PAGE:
A guide to hiking to the mighty Blue Nile Falls and searching for wildlife on and around its source, the massive Lake Tana.
After an amazing visit to Guassa Conservation Area searching for and finding the endangered Ethiopian Wolf and hundreds of Gelada Baboon, we made our way to Bahir Dar via Addis. Home to Lake Tana and the gateway city to the Blue Nile Falls, we were excited to see more of Ethiopia’s natural wonders.
We had the option of a minibus or a ‘luxury bus’ to get here. As the journey was nine hours, for only a small price difference, it was a no brainer, we opted for the luxury bus. We left at 5am and the road out of Addis was badly deteriorating. There were a few decent stretches of road, though it was predominantly full of large potholes and in some areas, alarmingly it looked like sections had just dropped a foot! All this meant the journey was a tediously slow one. Despite this, we were rewarded with some incredible scenery of hills, valleys and farmland.
We arrived in Bahir Dar around 2pm and walked the short distance to our pre-booked hostel. Everyone and anyone we saw were selling tours of the lake and the falls, but we elected to stick with our DIY approach. After meeting some other travellers at the hostel we decided to head to the Blue Nile Falls the following day with one of them.
Blue Nile Falls
Our trip to Blue Nile Falls was tale of mixed fortunes. We walked to the local bus station – chaotic and a little intimidating. After a bit of harassment, we eventually got on a very old, rundown minibus and waited for it to fill up. It took a couple of hours driving on very rough unsealed roads, picking up and dropping people off along the way, before we reached the village of Tis Abay.
From Tis Abay we purchased our entrance tickets (Birr50 per adult, USD$1.50) and were pointed in direction of the falls. You can hire a guide for about Birr 300-400 per group from near the ticket office (you will be approached), but having already done our route research, we confidently chose to hike without a guide. A decision we would later regret!
There are two routes you can take to reach the falls:
- The Shorter: Boat route (boat across the river and a 10 minute walk)
- The longer: Eastern route (just over 2km walk)
We had chosen the popular circuit of combining the two, hiking the longer 2km trail via the old Portuguese Bridge, for views across from the falls. Then crossing a suspension bridge over to the falls and taking the boat back across the Blue Nile for a short walk back to the town of Tis Abay.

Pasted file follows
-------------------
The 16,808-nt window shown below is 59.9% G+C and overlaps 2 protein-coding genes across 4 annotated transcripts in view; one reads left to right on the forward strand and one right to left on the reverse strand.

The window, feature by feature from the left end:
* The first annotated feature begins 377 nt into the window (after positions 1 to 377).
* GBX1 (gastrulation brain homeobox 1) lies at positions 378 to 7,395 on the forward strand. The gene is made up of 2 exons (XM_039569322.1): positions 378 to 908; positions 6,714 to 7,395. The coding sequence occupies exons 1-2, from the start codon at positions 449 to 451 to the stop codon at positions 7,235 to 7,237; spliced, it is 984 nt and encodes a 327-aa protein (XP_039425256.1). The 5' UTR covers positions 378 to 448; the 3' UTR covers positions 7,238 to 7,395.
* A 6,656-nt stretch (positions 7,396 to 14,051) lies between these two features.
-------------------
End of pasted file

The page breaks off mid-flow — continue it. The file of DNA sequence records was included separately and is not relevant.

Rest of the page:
About 50m from the ticket office is the start of the ‘longer’ route. After walking for a while, we realised there were no signs at all and as the road split, we weren’t sure which way to go. Having been forewarned about men and young boys potentially harassing and trying to mislead us, we fool heartedly ignored some young boys pointing us down a track. As a result, we ended up walking in the wrong direction for half an hour and unintentionally got a little of track!
It wasn’t all bad, there was lovely scenery and a bit of bird life too. In fact, it was actually really interesting to see a completely traditional way of life, unaffected by the western world. Passing locals greeted us with smiles and looks of slight confusion, no doubt wondering where we were actually going. After about 30 minutes we realised our mistake.
After doubling back, we finally got back to the main trail and shortly after we came to the Old Portuguese Bridge. This 17th-century stone bridge is said to be the first stone bridge built in Ethiopia. From the bridge we continued up and onto the best viewpoints directly opposite the falls.
Once we reached the viewpoint, our minor frustrations from the unintentional hike detour were forgotten. The 42m high falls were as impressive as we had hoped. At 400m wide, these falls are not small. Visiting in mid-November, we hadn’t been sure what the water flow would be like. Generally speaking, the best time to visit is at the end of the wet season, from August to October. Since the construction of the Hydro-electric station in 2003, the flow reaching the falls is regulated too. And, it is often said to be pretty underwhelming. But not on this day!
The attendant at the ticket office said that the falls were very full, due to scheduled maintenance on the nearby dam. He hadn’t lied, the dam had been opened and the waterfall was thundering. We had timed our visit perfectly, by pure chance! A day later, we were told, would have been substantially less dramatic. The falls certainly lived up to their Amharic name of ‘Tis Abay’ which translates to ‘the Great Smoke’. In fact, the water flow was so strong that as the water fell, we were covered in spray even at a considerable distance.
After plenty of time on this side of the falls, we crossed the wobbly suspension bridge for some different views and a lot more birdlife, including one of our favourite species, the Bee-eater. Had it not been for our earlier ‘detour’ we would have spent more time here exploring.